A Medical Device Daily
AGA Medical (Minneapolis), the University of Minnesota Medical School (also Minneapolis) and the Minnesota Medical Foundation said they have agreed to establish the Amplatz Chair in Radiology, a permanently endowed chair at the University of Minnesota Medical School, with AGA Medical making a donation of $2 million for the initial funding of the chair.
The Amplatz Chair in Radiology honors Kurt Amplatz, MD, professor of radiology at the university, co-founder of AGA and a contributor to the field of interventional radiology and pediatric cardiology. Its purpose is to attract and retain outstanding faculty in the field of radiology. The recipient of the Amplatz Chair will be appointed by the dean of the Medical School in consultation with the chair of the Department of Radiology.
Deborah Powell, MD, dean of the medical school, said, "The faculty who hold endowed chairs attract other passionate scholars. They ignite their students' curiosity. Their groundbreaking discoveries turn the world's attention to Minnesota, bring in major research grants and create jobs in the university and in the private sector."
With Amplatz's leadership, AGA has developed devices that treat the most common congenital holes in the heart, including the Amplatzer septal occluder commercialized by AGA. Its devices are marketed in more than 90 countries with more than 150,000 devices shipped.
Amplatz retired in 1999 from the University of Minnesota after a distinguished career as the Malcolm B. Hanson Research Professor of Diagnostic Radiology.
"His inventions," according to AGA, "include many of what have become the basic tools of interventional radiology, including several guide wires, renal dilators and sheaths, thrombectomy devices, gooseneck snares and vena cava filters."
Amplatz was awarded the Society of Interventional Radiology's Gold Medal in 1996 in recognition of his many contributions to the field. The articles, books and abstracts he has written number in the hundreds.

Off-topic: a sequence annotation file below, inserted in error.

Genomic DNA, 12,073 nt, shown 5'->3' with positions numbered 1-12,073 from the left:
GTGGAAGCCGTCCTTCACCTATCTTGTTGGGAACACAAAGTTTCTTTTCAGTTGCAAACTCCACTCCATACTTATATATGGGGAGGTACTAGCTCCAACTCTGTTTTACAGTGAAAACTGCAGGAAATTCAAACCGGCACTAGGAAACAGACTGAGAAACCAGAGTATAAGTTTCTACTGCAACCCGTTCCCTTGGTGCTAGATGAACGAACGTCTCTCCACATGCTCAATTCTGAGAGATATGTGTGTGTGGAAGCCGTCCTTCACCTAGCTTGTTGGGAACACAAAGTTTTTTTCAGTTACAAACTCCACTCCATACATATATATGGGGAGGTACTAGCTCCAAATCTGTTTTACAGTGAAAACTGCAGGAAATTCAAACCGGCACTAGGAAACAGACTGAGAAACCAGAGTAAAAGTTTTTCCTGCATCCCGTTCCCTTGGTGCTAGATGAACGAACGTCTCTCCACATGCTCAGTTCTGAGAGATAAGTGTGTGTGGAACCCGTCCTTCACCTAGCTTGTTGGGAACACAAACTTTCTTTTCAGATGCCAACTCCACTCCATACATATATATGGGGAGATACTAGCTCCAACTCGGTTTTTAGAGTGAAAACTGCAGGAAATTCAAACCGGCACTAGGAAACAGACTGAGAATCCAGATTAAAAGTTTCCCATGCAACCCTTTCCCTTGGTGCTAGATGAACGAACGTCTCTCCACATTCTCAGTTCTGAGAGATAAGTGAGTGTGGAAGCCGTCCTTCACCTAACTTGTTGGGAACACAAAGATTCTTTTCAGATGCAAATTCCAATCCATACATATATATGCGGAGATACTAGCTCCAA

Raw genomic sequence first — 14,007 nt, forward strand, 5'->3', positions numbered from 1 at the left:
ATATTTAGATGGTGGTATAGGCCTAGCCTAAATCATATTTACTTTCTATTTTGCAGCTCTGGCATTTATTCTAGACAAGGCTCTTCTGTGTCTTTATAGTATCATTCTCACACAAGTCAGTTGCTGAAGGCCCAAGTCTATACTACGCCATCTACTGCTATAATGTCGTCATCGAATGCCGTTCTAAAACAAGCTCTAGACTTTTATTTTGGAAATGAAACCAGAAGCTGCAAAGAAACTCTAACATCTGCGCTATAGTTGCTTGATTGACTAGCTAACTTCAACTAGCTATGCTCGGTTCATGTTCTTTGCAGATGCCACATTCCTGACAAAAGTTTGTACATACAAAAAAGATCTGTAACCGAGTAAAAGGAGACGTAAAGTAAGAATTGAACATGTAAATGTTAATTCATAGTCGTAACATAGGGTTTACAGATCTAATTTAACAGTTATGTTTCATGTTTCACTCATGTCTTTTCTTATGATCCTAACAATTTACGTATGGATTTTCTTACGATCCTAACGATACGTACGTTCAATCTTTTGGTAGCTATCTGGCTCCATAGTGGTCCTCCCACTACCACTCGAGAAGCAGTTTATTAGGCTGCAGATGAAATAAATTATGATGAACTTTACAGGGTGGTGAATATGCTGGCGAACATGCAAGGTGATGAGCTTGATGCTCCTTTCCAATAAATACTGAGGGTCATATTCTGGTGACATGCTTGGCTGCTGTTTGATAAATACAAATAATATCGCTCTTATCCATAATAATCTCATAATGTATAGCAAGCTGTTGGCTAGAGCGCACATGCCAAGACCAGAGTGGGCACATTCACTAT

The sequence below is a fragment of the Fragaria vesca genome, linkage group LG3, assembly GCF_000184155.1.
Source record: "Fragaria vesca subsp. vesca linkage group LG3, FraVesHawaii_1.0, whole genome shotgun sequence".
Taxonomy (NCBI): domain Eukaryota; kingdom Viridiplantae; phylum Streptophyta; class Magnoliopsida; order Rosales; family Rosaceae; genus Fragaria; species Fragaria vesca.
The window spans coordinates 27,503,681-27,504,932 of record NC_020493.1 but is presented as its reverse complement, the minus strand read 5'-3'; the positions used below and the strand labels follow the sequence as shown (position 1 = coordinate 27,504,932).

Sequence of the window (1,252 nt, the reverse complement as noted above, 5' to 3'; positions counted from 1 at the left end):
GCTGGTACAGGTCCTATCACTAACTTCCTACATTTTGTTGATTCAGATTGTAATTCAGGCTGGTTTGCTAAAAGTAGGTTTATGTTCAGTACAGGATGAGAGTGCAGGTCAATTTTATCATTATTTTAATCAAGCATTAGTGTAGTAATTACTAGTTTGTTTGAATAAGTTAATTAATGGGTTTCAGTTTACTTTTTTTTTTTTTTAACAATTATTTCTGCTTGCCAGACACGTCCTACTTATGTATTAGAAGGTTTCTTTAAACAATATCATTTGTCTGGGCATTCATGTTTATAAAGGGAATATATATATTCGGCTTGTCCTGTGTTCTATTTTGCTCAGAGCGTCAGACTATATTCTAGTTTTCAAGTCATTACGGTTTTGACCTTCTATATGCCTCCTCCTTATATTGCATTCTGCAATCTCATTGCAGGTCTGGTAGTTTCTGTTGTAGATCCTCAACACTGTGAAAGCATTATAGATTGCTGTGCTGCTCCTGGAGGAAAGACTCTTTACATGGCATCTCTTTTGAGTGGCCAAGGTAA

In contract news:
• R2 Technology (Sunnyvale, California), which focuses on computer-aided detection (CAD) technology for the earlier detection of breast cancer and other medical conditions, reported that HealthTrust Purchasing Group (HPG; Brentwood, Tennessee) has awarded the company a two-year contract for its ImageChecker computer-aided detection (CAD) systems for use with mammography.
HPG, a healthcare group purchasing organization, will make R2's ImageChecker Mammography CAD systems available to its members - about 1,200 hospitals, ambulatory surgery centers and alternate care sites around the country.
"HPG is one of the most respected group purchasing organizations in the country. We are pleased to serve their members so that more women nationwide will have access to our potentially life-saving technology," said John Pavlidis, R2's president and CEO.
A recent study published in the American Journal of Roentgenology showed that R2's CAD system increased detection rates of small, invasive breast cancers by 164%. The study also showed that the women's mean age at cancer detection with R2's CAD was 5.3 years younger - or, potentially five mammography cycles sooner - than in those for whom CAD was not used.
R2's ImageChecker system was the first CAD system approved by the FDA for use with film-based mammography in 1998 and for digital mammography in 2001.